"They may not have seemed so important 10 or 20 years ago, but these commercial and residential emissions now look really important, in big part because progress has been made in other sectors," Barrett told The New York Times. "Future research and future policy are going to have to bear down on these emissions and start controlling them."
An October report by the National Bureau of Economic Research found that U.S. air pollution has actually become worse since President Donald Trump took office, during which time his administration has since moved to roll back a number of environmental regulations, including those related to air quality and fossil fuel extraction.
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The world is using up more and more resources and global recycling is falling. That's the grim takeaway from a new report by the Circle Economy think tank, which found that the world used up more than 110 billion tons, or 100.6 billion metric tons, of natural resources, as Agence France-Presse (AFP) reported.
The Dutch group's Circularity Gap Report 2020 found that the world's economies are now only 8.6 percent circular. That means, out of all the minerals, biomass, fossil fuels and metals that enter the world's economy, only 8.6 percent are reused. That number is a drop from 9.1 percent when the group first started its Circularity Gap Report in 2018, as Envirotec Magazine reported.
"No country is meeting the basic needs of its citizens while also operating within the physical boundaries of our planet," said Marc de Wit, a director at the non-profit Circle Economy and lead author of the report, as AFP reported.
In another sobering finding that points to activity headed the wrong way, the report also found that consumption has risen by more than 8 percent.
The report, which was released at the Davos World Economic Forum, showed that, on average, every single person on the planet uses more than 13 metric tons of materials. Of course, people in wealthy, industrialized nations use many more resources than the average person in a third-world or developing country. Wealthy nations, the authors note, consume 10 times more resources per person than in the developing world, and produce far more waste, as AFP reported.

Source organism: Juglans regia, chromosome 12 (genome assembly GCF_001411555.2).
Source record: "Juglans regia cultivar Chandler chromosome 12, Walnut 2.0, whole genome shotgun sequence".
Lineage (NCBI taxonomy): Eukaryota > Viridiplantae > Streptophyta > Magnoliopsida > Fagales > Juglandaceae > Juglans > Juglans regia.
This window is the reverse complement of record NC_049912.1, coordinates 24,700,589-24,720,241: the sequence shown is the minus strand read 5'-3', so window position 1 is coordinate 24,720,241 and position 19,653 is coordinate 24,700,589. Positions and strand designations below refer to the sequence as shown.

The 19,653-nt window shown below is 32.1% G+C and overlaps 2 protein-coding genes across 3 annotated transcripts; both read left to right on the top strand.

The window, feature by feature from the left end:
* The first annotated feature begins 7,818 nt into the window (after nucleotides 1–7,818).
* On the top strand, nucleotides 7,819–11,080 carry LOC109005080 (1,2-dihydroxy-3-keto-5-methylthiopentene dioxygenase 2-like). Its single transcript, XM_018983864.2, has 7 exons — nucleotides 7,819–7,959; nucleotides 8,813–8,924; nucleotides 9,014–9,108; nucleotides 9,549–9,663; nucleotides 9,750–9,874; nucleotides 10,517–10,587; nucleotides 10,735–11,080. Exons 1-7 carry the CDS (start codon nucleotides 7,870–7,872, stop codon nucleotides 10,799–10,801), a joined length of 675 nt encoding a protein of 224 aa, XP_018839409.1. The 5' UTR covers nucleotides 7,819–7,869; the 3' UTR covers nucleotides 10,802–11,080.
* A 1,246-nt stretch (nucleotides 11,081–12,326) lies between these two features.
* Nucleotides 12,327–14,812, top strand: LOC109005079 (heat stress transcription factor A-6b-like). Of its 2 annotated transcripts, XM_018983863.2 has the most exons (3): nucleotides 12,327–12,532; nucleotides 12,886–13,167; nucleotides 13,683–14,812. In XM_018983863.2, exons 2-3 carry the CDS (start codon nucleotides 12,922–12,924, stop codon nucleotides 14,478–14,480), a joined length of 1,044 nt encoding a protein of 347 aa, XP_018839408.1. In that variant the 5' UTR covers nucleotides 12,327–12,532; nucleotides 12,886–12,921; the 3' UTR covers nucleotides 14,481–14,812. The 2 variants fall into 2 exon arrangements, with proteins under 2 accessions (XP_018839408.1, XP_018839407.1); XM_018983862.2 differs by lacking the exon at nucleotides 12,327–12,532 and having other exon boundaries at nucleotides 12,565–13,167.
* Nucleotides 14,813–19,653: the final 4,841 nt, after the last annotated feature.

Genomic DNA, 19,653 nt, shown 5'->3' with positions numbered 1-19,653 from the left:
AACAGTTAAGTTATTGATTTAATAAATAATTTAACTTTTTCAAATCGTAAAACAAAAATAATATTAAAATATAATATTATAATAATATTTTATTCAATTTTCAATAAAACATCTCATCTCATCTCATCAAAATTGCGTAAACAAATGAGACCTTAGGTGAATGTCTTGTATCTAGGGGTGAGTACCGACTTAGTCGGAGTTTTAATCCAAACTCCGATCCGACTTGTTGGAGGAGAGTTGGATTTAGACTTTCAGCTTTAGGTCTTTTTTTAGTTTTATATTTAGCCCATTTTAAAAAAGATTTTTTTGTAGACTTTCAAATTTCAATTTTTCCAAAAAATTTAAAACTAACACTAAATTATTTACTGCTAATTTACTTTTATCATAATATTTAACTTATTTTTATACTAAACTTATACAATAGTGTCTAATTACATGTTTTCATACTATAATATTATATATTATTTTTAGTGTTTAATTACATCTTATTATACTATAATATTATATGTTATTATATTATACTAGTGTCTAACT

A recent Oxfam report, for example, found that the average British citizen emits more greenhouse gasses in two weeks than the average citizen of seven different African nations emits in an entire year.
"We risk global disaster if we continue to treat the world's resources as if they are limitless," said Harald Friedl, the chief executive of Circle Economy, as The Guardian reported. "Governments must urgently adopt circular economy solutions if we want to achieve a high quality of life for close to 10bn people by mid-century without destabilizing critical planetary processes."
"We are still fuelling our growth in population and affluence by the extraction of virgin materials. We can't do this indefinitely – our hunger for virgin material needs to be halted," De Wit said.
The data that Circular Economy studied is actually from 2017, which is the most recent year that complete data was available. The report found that 15 percent of the raw materials used is emitted as warming greenhouse gases and nearly one-fourth becomes pollution, like plastic clogging waterways. About one-third goes to landfills and spoil-heaps, while only a very small amount, just 8.6 percent, is recycled, as The Guardian reported.
In terms of how the materials are used, half of the extracted resources were sand, clay, gravel and cement for building, along with the other minerals that produce fertilizer. Coal, oil and gas make up 15 percent and metal ores were 10 percent. Plants and trees were used for food and fuel made up the final 25 percent. Only about one-third of materials remain in use after one year, such as buildings and vehicles, as The Guardian reported.
While some countries have pledged to boost recycling and move towards a circular economy, the report sees a negative trend. It estimated that global use of natural resources will balloon to 170-184 metric tons by mid-century, as the AFP reported.
Rich countries must "take responsibility for the impact of their imports and exports," the report said, noting that much of what they consume comes from less developed nations, while much of their waste is exported, as the AFP reported.
"This report sparks an alarm for all governments," said Carolina Schmidt, Chile's environment minister, as The Guardian reported. "We need to deploy all the policies to really catalyze this transformation [to a circular economy]."